Under IRS regulations, the holder gets to claim the full increased value of the stock or security that is donated to a charitable organization.
But what happens in a year that stocks have been in a downward free fall?
That has left a number of organizations concerned about traditional year-end gifts of stock.
"Most annual giving occurs at the end of the year, and we are anticipating some type of drop off on our annual fund support," said Bruce Howerton, vice president for institutional advancement at North Georgia College & State University in Dahlonega. "I think most charitable organizations are expecting some type of drop off in their annual fund gifts."
There is no tax advantage in giving stocks that have lost value. Most experts agree that if the holder is planning to use a stock that has declined from its original value, they are better off to sell the stock and claim a loss on their tax return.
"There is only value when there are appreciated securities. When the value of the stocks decline, the tax advantage of giving evaporates," Howerton said.
He said the decline in stock value comes at a time when the state is facing a budget crisis of its own and there are more demands on the college’s foundation.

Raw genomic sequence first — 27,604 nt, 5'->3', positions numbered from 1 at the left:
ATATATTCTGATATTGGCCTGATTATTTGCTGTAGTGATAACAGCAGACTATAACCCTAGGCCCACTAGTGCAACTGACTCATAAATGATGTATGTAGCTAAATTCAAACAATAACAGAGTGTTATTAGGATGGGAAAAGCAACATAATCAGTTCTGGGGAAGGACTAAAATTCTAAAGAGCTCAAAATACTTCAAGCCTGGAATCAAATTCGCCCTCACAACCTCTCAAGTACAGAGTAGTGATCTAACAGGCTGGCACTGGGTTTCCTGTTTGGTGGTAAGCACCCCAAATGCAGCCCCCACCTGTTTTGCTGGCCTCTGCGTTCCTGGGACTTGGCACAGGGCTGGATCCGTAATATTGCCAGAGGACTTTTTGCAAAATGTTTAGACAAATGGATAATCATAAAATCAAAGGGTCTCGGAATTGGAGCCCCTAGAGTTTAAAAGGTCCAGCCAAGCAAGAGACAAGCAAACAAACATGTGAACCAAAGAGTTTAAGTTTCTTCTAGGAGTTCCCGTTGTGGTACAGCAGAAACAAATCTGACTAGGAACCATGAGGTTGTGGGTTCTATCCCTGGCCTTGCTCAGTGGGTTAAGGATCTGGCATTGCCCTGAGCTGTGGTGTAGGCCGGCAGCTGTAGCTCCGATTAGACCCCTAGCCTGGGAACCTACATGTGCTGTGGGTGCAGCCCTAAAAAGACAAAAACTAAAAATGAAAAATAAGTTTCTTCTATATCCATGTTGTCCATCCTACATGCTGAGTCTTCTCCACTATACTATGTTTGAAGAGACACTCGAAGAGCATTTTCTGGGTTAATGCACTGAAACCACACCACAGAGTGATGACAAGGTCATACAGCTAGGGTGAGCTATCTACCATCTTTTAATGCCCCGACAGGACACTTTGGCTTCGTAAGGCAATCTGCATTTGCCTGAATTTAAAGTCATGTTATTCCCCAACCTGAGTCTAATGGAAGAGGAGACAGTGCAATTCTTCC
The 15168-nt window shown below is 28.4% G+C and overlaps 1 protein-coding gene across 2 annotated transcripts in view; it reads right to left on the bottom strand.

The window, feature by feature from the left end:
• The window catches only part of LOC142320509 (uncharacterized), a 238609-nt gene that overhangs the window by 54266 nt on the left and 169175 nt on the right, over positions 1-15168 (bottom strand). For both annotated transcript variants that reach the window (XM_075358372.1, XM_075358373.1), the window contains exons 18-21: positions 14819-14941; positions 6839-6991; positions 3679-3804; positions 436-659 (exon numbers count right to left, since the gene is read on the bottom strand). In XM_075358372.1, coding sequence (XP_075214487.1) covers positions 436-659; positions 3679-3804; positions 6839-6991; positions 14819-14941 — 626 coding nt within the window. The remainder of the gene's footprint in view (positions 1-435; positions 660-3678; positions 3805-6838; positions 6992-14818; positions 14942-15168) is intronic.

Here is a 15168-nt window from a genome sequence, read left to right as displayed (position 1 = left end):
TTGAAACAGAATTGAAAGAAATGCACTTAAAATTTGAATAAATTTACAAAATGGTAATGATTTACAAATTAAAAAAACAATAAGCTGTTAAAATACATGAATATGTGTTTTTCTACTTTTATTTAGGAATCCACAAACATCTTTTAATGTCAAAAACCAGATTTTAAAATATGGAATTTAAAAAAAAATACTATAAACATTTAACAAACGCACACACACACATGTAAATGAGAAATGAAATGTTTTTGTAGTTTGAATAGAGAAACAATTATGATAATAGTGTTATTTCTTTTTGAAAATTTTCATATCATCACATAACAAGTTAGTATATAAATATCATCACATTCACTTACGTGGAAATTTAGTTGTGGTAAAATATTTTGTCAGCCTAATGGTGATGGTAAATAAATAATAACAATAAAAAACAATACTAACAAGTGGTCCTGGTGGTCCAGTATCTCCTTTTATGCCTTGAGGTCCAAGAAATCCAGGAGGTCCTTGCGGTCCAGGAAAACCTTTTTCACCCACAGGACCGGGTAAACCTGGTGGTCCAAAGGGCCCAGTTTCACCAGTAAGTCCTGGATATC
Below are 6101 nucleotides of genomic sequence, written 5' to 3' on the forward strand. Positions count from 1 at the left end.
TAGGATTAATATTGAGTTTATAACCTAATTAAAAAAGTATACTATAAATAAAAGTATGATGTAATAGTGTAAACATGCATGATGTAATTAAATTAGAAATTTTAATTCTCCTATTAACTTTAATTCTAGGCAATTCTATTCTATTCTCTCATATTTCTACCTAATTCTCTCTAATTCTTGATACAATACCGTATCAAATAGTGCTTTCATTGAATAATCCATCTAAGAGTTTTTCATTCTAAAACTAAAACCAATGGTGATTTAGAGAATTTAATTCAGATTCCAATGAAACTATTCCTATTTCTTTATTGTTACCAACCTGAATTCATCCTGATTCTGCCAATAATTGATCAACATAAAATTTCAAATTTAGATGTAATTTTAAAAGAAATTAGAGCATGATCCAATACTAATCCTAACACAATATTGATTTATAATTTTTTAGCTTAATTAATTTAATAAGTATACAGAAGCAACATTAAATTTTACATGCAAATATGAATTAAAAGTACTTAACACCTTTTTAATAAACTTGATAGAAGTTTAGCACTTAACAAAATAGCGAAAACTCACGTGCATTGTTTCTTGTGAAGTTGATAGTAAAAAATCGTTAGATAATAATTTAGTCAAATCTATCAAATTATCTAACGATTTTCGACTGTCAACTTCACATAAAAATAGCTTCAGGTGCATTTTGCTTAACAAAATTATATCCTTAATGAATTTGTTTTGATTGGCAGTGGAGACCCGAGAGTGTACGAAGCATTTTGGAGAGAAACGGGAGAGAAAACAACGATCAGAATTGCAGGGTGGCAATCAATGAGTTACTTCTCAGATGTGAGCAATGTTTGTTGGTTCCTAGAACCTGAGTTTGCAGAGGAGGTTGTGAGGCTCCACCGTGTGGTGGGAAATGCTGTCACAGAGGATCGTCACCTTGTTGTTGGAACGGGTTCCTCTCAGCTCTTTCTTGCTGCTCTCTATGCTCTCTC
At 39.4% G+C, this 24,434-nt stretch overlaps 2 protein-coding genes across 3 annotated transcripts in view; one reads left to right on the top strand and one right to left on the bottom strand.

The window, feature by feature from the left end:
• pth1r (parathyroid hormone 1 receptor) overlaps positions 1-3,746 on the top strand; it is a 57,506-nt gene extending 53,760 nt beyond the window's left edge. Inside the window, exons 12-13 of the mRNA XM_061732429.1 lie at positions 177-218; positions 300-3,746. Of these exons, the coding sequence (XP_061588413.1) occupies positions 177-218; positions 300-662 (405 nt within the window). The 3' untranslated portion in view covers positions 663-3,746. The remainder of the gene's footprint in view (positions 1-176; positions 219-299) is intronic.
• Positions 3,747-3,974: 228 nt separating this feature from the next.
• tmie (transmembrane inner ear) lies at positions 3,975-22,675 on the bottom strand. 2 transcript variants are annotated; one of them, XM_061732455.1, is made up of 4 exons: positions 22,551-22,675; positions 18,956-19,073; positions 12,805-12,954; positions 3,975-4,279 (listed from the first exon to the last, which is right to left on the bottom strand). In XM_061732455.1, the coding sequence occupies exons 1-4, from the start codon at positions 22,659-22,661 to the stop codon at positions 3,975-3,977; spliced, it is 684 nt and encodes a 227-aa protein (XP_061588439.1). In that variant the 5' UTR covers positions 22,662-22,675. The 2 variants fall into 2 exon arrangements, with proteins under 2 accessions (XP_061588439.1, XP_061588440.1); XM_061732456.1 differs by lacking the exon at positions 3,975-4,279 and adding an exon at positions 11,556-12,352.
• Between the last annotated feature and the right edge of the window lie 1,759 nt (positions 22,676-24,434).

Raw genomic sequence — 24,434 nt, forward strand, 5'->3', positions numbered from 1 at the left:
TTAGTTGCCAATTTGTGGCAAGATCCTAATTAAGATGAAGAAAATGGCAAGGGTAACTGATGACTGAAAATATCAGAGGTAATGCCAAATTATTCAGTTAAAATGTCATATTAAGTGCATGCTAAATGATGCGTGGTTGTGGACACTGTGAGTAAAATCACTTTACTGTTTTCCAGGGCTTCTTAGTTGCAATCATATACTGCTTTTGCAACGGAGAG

"We’re going to make a stronger appeal for gifts," he said.
At the same time, the college’s endowment funds, which are invested in market-related securities, also have felt the effects of the financial crisis.
Jackie Wallace, president of United Way of Hall County, said she has not heard of any major donors who cannot fulfill their pledge."I’ve not had anyone tell me that they cannot honor their pledge due to the stock market," Wallace said.
Unlike the college, United Way’s yearly pledges are spent within the year. The agency has an endowment fund with the North Georgia Community Foundation that is separate from pledge funds.
"Our policy is that when anyone makes a gift of stock, it is sold immediately," Wallace said. "We hold nothing in speculation."
Officials at Gainesville State College are taking some degree of consolation that they conducted their annual fund drive earlier in the year, before the recent decline in the financial markets.
"I think people in this community really see the power of education, especially in a down time," said Pat Guthrie, director of development at Gainesville State College. "We’re hoping that if they have to limit their gifts, that they will support education."
She said she couldn’t speculate on the possible effect decreasing stock values will have on the foundation’s year-end giving.
Guthrie, like Howerton, said the college’s endowment funds have also been hurt by the slide on Wall Street.
"We’re just like your investments at home," Guthrie said.